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Blockade of central nicotine acetylcholine receptor signaling attenuate ghrelin-induced food intake in rodents.

Journal article
Authors Suzanne L. Dickson
E Hrabovszky
Caroline Hansson
Elisabeth Jerlhag
Mayte Alvarez-Crespo
Karolina P Skibicka
C S Molnar
Z Liposits
Jörgen Engel
Emil Egecioglu
Published in Neuroscience
Volume 171
Issue 4
Pages 1180-1186
ISSN 1873-7544
Publication year 2010
Published at Institute of Neuroscience and Physiology, Department of Physiology
Institute of Neuroscience and Physiology, Department of Pharmacology
Pages 1180-1186
Language en
Links dx.doi.org/10.1016/j.neuroscience.2...
https://gup.ub.gu.se/file/95183
Subject categories Neurophysiology

Abstract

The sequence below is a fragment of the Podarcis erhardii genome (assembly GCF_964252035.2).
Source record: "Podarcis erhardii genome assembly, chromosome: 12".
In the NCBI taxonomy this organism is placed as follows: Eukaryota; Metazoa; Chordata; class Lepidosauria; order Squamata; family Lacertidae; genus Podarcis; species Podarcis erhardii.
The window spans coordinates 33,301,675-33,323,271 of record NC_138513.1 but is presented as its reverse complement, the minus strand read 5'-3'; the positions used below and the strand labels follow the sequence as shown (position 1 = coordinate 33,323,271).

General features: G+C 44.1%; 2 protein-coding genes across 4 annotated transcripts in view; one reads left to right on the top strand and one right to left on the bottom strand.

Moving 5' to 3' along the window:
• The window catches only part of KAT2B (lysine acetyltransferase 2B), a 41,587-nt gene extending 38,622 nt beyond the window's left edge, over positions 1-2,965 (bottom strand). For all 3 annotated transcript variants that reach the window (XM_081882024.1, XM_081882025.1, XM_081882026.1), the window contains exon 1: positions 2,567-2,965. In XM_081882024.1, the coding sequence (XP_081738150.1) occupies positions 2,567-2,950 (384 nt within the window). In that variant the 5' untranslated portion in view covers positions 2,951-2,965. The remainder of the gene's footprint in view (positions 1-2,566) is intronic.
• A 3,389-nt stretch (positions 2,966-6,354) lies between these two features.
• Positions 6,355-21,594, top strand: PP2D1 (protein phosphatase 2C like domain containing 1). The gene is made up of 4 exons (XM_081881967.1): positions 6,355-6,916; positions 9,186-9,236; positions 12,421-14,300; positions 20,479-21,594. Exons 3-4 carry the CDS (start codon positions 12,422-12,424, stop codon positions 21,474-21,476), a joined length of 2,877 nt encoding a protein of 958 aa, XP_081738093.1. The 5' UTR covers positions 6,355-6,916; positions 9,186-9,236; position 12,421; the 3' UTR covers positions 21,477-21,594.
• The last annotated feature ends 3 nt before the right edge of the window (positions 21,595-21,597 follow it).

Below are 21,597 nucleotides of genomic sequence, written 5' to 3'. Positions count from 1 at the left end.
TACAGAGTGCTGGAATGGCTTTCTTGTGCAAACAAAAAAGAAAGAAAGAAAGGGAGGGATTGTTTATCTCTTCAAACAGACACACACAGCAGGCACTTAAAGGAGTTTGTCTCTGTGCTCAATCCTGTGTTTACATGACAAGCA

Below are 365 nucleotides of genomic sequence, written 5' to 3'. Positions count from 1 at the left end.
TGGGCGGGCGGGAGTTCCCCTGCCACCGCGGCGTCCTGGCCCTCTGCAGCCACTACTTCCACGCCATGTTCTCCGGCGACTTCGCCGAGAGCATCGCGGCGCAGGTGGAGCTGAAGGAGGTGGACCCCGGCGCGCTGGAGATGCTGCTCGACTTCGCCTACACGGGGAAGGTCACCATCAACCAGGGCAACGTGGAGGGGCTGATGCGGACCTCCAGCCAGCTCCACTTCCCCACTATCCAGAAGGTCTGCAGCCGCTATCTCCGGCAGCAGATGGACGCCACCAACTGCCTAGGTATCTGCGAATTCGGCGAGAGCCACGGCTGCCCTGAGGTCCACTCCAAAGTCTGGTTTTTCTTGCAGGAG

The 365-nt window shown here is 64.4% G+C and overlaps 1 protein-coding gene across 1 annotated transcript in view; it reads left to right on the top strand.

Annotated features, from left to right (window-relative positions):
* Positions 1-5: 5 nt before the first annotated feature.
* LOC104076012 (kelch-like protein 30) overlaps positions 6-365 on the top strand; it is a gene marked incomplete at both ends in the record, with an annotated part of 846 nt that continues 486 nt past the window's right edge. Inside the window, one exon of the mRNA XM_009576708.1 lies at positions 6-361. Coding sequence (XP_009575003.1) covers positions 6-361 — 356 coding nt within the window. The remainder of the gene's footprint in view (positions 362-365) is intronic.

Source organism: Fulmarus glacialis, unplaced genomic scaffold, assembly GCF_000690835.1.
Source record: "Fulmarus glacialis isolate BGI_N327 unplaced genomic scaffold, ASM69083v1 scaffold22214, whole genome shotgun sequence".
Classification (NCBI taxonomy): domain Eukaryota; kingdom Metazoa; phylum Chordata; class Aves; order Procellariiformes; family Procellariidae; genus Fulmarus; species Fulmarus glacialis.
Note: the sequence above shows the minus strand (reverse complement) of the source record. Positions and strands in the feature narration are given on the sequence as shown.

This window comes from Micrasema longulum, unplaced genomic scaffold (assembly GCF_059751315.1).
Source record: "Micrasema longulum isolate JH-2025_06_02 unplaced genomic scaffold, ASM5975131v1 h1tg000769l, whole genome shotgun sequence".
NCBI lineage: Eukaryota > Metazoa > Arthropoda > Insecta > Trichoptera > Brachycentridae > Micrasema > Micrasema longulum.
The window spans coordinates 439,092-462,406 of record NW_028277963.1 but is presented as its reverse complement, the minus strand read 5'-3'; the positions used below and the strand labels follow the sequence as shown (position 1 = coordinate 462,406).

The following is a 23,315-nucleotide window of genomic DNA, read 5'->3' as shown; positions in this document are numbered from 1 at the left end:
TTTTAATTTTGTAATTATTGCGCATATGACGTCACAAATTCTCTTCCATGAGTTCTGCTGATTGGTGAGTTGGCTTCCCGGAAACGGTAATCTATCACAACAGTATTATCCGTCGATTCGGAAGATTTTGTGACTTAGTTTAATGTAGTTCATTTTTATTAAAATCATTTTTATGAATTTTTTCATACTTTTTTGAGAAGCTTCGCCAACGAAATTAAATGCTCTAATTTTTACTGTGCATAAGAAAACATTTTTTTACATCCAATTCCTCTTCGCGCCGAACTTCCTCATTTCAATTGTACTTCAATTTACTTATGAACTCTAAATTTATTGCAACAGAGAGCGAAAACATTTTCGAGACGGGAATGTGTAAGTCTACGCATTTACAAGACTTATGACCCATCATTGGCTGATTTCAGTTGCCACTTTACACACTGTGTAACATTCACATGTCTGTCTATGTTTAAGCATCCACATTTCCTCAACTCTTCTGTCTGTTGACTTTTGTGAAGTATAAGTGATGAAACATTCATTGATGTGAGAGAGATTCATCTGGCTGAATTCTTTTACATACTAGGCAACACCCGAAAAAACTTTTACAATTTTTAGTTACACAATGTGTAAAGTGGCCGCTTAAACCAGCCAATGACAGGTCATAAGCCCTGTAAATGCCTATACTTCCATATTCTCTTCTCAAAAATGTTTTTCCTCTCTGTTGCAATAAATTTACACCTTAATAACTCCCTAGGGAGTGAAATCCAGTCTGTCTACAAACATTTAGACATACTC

Here we sought to determine whether ghrelin's central effects on food intake can be interrupted by nicotinic cholinergic receptor (nAChR) blockade. Ghrelin regulates mesolimbic dopamine neurons projecting from the ventral tegmental area (VTA) to the nucleus accumbens (NAcc), partly via cholinergic VTA afferents originating in the laterodorsal tegmental area (LDTg). Given that these cholinergic projections to the VTA have been implicated in natural as well as drug-induced reinforcement, we sought to investigate the role of cholinergic signaling in ghrelin-induced food intake as well as fasting-induced food intake, for which endogenous ghrelin has been implicated. We found that i.p. treatment with the non-selective centrally active nAChR antagonist, mecamylamine decreased fasting-induced food intake in both mice and rats. Moreover, central administration of mecamylamine decreased fasting-induced food intake in rats. I.c.v. ghrelin-induced food intake was suppressed by mecamylamine but not by hexamethonium, a peripheral nAChR antagonist. Furthermore, mecamylamine i.p. blocked food intake following ghrelin injection into the VTA. Expression of the ghrelin receptor, the growth hormone secretagogue receptor 1A (GHS-R1A), was found to co-localize with choline acetyltransferase (ChAT), a marker of cholinergic neurons, in the LDTg. Finally, mecamylamine i.p. treatment decreased the ability of palatable food to condition a place preference. These data suggest that ghrelin-induced food intake is partly mediated via nAChRs and that nicotinic blockade decreases the rewarding properties of food.

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